The voltammetric results, observed between cysteine and NOV are similar to those of folates with thiols13,14. Bard and co-workers26 reported that positive shifts in the peak potential of intercalators were observed in the binding form via hydrophobic interactions (intercalation) while electrostatic interactions led to negative shifts. However, Heyrovský and Prokopová13 reported that the effect of a chemical reaction following a reversible electron transfer is a facilitation of the redox process, i.e., a shift of electroreduction towards positive and of electrooxidation towards negative potentials. This has been established both experimentally27-29 and theoretically30-34.

Hence, for the clarification of the intercalation phenomenon or a follow-up chemical reaction, the stoichiometry of NOV-cysteine molecular complex was determined (see next section).

Measurement of stoichiometry of NOV-cysteine molecular complex and effect of pH on the equilibrium constant

According to the reported method35, the current titration equation on the binding of cysteine (RSH) with NOV is expressed as:

where, [NOV] is the concentration of NOV, K is the apparent formation constant, i and i0 and are the peak current of Hg2(RS)2 without and with NOV. A is the proportional constant. The condition of using this equation is that a 1:1 association complex is formed.

Fig. 5 shows the plots of 1/ [NOV] versus 1/ (1 -i/i0) at different pH values. From the linear regression equations (Table 1), K values for pH 5, 7 and 10 are calculatedto be 3.06x103, 1.54x104and 1.06x105 M-1, respectively. These linear relationships also revealed that the interaction of NOV with cysteine was a 1:1 association complex. According to the stoichiometry of molecular complex, apart from a typical intercalation interaction, the formation of 1:1 association complex between cysteine (RSH) and NOV was observed as the result of a chemical reaction following a reversible electron transfer.



As can be seen in Table 1, with increasing pH value , the Kf value increases. This result indicated that the pH of the buffer solution greatly influences the strength of binding between them. In aqueous solutions, the ionization of cysteine depends on pH and can be described as sheme 236:


Kf value of the interaction of cysteine (RSH) with NOV at pH 10 is more close than those of other pHs 5 and 7 to the association constant (Ka= 1.8x105 M-1) that is reported by Garrido et al.37 for the binding between the peptide model, built using the natural fragment 131 -146 of DNA gyrase B (GyrB) protein and novobiocin in standard buffer (10 mM Tris-HCl, pH 7.2 / 20mM NaCl /5 mM MgCl2) at 37 °C using the relative peptide fluorescenee. The hydrogen bonds, and not ionic interactions, are suggested as the main determinants of peptid-drug binding37,38. As can be seen in this study, however, the ionization of the biomolecule or the pH of medium is effective in the cysteine-novobiocin interaction. With increasing pH, the increase in Kf value is probably due to the increasing number of negative charge centers in the cysteine molecule, forms hydrogen bonds.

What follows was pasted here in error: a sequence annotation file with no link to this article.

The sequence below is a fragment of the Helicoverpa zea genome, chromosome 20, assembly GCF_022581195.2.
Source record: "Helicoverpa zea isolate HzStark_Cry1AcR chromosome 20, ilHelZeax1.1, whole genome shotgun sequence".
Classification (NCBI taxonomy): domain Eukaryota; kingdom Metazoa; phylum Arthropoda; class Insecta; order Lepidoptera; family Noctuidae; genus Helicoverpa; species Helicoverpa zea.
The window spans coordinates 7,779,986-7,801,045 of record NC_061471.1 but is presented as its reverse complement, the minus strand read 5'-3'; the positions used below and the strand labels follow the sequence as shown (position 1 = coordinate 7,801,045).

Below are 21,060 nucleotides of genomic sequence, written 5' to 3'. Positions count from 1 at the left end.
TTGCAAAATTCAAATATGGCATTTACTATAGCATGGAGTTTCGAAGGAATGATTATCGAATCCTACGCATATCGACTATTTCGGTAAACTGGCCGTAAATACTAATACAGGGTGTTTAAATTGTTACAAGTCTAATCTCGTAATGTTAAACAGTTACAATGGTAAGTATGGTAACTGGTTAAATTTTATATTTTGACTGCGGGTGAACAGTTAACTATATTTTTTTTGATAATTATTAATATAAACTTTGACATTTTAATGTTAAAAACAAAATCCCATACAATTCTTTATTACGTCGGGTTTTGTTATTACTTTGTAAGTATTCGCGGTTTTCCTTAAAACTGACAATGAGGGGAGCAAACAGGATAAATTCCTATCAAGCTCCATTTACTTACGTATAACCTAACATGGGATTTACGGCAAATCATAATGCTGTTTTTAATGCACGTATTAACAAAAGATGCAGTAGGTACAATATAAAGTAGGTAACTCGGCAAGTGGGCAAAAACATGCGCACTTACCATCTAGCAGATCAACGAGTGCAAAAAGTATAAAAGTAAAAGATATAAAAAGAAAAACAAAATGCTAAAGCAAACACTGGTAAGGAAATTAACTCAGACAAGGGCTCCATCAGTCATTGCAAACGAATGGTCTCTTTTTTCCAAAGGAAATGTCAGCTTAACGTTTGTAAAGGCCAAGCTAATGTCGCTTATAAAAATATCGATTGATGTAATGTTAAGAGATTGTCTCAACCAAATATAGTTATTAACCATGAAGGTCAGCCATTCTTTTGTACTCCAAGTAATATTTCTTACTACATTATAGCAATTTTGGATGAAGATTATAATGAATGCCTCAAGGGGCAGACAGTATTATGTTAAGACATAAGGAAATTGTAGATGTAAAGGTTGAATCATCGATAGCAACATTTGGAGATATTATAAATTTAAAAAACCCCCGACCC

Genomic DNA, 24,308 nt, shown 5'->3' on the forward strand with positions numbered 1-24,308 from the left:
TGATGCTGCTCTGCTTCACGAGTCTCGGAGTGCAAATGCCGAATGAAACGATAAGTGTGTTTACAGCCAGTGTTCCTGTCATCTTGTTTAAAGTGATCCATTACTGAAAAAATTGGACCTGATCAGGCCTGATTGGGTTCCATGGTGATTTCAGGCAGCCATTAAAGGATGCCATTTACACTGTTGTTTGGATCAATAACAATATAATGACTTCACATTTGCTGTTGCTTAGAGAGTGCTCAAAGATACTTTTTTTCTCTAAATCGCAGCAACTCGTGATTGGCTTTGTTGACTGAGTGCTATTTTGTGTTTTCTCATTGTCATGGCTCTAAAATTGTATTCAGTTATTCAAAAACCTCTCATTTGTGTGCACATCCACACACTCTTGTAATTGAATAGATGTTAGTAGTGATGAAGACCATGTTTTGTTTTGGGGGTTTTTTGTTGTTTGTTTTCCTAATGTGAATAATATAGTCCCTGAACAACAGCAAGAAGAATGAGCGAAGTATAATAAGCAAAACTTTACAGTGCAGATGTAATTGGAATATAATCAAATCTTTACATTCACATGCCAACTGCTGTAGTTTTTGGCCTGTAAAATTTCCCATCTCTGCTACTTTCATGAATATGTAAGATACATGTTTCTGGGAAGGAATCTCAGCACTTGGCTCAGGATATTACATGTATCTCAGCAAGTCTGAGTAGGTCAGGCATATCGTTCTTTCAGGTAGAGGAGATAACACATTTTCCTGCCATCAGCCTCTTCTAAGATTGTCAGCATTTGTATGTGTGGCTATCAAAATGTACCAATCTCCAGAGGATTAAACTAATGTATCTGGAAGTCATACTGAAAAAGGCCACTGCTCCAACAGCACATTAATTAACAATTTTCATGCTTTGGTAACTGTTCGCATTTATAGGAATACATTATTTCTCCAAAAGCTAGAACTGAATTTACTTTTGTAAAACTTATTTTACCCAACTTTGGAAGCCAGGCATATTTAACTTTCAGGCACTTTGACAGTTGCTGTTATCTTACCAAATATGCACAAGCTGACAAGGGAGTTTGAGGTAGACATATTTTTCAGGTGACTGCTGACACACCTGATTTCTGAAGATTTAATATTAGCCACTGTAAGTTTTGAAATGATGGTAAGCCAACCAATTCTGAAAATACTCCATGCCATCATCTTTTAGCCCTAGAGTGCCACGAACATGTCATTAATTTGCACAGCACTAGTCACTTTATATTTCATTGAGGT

On the other hand, UV/Vis absorption studies were carried out to provide an evidence for possible binding between NOV and cysteine in solution medium.

Fig. 6 shows the UV-Vis. absorption spectra of NOV in the absence and presence of different concentrations of cysteine in pH 10.0. In B-R buffer solution and in the sean range of 200 - 800 nm, NOV showed three maximum absorption peaks at 214, 238 and 303 nm, respectively (curve a). It is well known that cysteine has UV absorption at 231 nm39. When NOV was mixed with cysteine, the absorbances of NOV at 214, 238 and 303 nm decreased without the movement of maximum absorption wavelength (curves b, c). As the amount of cysteine was increased, the absorbance of NOV gradually decreased. According to these experimental results, it can be said that a binding phenomenon between cysteine and NOV is taken place and thus a new molecular complex is formed. In the literature, the similar results were observed for interactions of acid chrome blue K with protein11 and of amaranth with albumin12.


The above reported results showed that the intermolecular interactions between cysteine and NOV were present not only on the mercury electrode surface but also in solution phase in spite of the fact that a reaction between them was not.

Brief mechanism for the intermolecular interaction

It was demonstrated that NOV interaets with cysteine by means of intermolecular attraction forces. At voltammetric studies, this case is a fast chemical interaction inactivating the product of a reversible electroreduction. According to the voltammetric data, the interaction of NOV with the electrochemically generating RSH on the mercury electrode plays an important role to facilitate the electron transfer from the electrode to Hg2(RS)2. The possible mechanism about the binding of NOV to cysteine on mercury electrode surface was briefly deduced as follows:

Furthermore, UV-Vis. results showed that this interaction was also determined in solution medium. As similar to folate-thiol14 and NOV-synthetic peptide fragments of gyrase B protein37 interactions, the nature of the interaction between NOV and cysteine may be perhaps descríbed as the bonding with intermolecular forces, including hydrogen bonds.

CONCLUSION

Inthis work, the easy electron transfer of Hg2(RS)2in the presence ofNOV was first presented. The voltammetric results suggested that 1:1 molecular complex between NOV and cysteine forms with electrostatic interactions. This study also showed that voltammetric techniques could provide an effective way to characteríze both the binding mode and the interaction mechanism of NOV binding to cysteine.

 

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(Received 24 March 2008 - Accepted 14 July 2008)